The popular Boulder Reservoir, or “The Res” as the locals call it, is stocked with rainbow trout and supports a population of feisty smallmouth bass — as well as species more suited to spin anglers including walleye and big catfish. The best way to fish for them is to get out on a kayak or standup paddleboard. Note: You must pay $9 as a non-resident to enter the reservoir park and watercraft must purchase permits for the Res, but Rocky Mountain Paddleboard rents boats and boards right on the water.
Located in the mountains behind the Flatirons, this spacious Gross Reservoir is another spot that’s perfect for anglers who want to stalk fish from a kayak or SUP. You’ll find brown and lake trout here, and if you don’t fancy fishing from a boat, you can always paddle to a remote spot and cast from the shoreline.
The hidden gems of Boulder County are the small bodies of water out on the open eastern plains. These bodies of water, that range from big enough to paddle to so small you wouldn’t think they could even hold fish, are fertile ground for dedicated fly anglers who want to land largemouth bass and carp. They also can be the ideal training ground for kids (and adults) to learn how to cast and hook bluegills.
Open only to those over 65, people with disabilities, and companions under 16, Wally Toevs, a productive pond stocked with bluegill, rainbows, and largemouth bass, levels the playing field for those who can hike out to difficult-to-reach spots.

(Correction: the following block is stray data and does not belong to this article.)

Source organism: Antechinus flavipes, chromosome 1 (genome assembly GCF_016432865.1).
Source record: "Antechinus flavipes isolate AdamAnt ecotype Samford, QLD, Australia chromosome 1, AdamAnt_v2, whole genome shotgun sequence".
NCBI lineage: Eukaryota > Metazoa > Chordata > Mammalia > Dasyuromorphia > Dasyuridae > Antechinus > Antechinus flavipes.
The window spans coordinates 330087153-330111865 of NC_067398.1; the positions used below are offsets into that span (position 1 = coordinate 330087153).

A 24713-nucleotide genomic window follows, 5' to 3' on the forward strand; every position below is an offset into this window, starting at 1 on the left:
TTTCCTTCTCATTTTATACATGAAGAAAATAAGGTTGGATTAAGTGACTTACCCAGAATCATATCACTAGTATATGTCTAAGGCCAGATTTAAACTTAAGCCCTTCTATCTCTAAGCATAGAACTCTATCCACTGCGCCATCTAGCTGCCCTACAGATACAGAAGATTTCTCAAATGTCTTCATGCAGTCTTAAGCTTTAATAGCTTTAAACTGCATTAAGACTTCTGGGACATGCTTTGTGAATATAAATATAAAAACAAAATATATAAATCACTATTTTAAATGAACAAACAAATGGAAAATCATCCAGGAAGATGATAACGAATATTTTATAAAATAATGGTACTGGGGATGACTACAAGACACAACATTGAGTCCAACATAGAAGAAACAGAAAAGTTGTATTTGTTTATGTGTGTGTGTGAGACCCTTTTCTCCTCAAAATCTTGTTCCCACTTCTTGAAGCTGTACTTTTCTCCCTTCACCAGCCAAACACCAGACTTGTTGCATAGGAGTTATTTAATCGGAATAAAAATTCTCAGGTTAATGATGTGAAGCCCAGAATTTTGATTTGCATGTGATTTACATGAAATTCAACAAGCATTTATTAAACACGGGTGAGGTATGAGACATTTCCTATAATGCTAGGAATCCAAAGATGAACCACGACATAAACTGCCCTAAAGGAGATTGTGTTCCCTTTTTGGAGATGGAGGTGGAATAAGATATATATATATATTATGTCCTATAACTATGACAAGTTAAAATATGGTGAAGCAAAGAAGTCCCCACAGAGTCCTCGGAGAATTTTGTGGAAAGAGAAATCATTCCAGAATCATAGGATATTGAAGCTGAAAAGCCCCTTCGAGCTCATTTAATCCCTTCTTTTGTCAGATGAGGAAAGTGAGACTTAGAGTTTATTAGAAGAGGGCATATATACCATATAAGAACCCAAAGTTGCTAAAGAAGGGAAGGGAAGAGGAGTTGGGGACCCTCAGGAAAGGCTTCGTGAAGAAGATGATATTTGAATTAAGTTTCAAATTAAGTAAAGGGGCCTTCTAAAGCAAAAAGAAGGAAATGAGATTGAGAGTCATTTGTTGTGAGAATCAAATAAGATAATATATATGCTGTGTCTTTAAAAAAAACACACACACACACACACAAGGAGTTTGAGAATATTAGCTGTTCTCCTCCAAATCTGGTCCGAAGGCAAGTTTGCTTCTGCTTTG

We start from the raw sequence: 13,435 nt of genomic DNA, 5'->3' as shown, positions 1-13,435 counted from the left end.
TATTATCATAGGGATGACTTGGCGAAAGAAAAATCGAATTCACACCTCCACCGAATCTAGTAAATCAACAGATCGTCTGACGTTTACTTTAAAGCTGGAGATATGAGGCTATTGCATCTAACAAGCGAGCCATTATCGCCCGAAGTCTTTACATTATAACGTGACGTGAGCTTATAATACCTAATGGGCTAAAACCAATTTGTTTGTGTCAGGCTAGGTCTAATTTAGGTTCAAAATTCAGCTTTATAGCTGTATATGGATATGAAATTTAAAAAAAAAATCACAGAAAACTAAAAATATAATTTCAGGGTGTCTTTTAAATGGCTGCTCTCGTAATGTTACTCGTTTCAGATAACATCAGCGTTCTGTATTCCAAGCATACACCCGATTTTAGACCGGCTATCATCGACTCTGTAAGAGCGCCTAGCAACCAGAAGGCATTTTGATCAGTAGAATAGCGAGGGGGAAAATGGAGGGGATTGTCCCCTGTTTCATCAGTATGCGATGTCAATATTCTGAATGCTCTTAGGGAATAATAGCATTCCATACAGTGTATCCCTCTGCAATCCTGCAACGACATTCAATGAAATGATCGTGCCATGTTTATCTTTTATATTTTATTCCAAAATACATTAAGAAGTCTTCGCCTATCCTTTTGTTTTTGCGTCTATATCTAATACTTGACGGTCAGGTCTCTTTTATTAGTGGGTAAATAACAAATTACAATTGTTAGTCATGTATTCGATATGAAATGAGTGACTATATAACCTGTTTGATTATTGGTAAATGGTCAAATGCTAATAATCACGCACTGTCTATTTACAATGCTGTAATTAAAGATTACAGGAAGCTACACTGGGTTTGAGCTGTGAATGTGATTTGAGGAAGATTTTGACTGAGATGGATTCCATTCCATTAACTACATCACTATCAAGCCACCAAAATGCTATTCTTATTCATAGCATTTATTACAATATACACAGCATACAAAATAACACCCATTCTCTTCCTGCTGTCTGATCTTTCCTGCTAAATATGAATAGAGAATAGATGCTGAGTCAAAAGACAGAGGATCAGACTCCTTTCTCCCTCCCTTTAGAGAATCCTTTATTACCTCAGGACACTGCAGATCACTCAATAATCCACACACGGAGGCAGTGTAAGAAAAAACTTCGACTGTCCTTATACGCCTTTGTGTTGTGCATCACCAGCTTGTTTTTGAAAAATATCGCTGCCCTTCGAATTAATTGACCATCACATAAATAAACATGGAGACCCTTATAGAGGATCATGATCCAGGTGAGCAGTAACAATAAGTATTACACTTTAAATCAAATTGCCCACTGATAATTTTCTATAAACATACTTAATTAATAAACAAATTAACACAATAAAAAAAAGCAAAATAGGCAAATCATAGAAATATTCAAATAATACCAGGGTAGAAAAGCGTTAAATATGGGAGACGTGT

Walden Ponds is a popular birding area that can be gold for patient anglers seeking largemouth bass and that oddest of quarries on a fly rod — big, powerful carp.
Pack your float tube and paddle out into the quiet waters at Pella Crossing, an east-side spot that support largemouth and smallmouth bass.
The fishing in Boulder is only augmented by great streams just a short drive away.
Majestic Rocky Mountain National Park is just an hour away. The park shelters and has recovered a strong population of beautiful native greenback cutthroat trout. Head to the North Fork of the Big Thompson River from just outside of the park in the Comanche Wilderness and head upstream on the trail into the park for a good shot at a greenback.
It requires a ton of knowledge to really be successful fly fishing Boulder, so ask for help. Two local shops, Rocky Mountain Anglers and Front Range Anglers, sell all the gear you need; can give crack recommendations on flies, water and recent fish behavior; and offer guides who can help you dial in your game no matter your experience level. Plus, local hardware legend McGuckin Hardware stocks a full range of fly fishing supplies and specializes in Tenkara rods and reels if you want to try the simple, effective Japanese form of fly fishing that uses no reel. Want a guide? You'll find listings for guides and outfitters below.
You must purchase and possess a current fishing license from Colorado Parks and Wildlife to fish in the state if you are older than 15. You can purchase one at a fly shop or other retailers, but it’s easy to buy a license online here. Note you now must have a Colorado fishing or hunting license to visit any Colorado State Wildlife Area, even if you are not fishing. Obey all restrictions on public lands and be respectful of private property and any public lands closures.
Face coverings are required by public health order in Boulder County, even outside, for times when you cannot maintain a six-foot space between others. If you are feeling ill, stay home.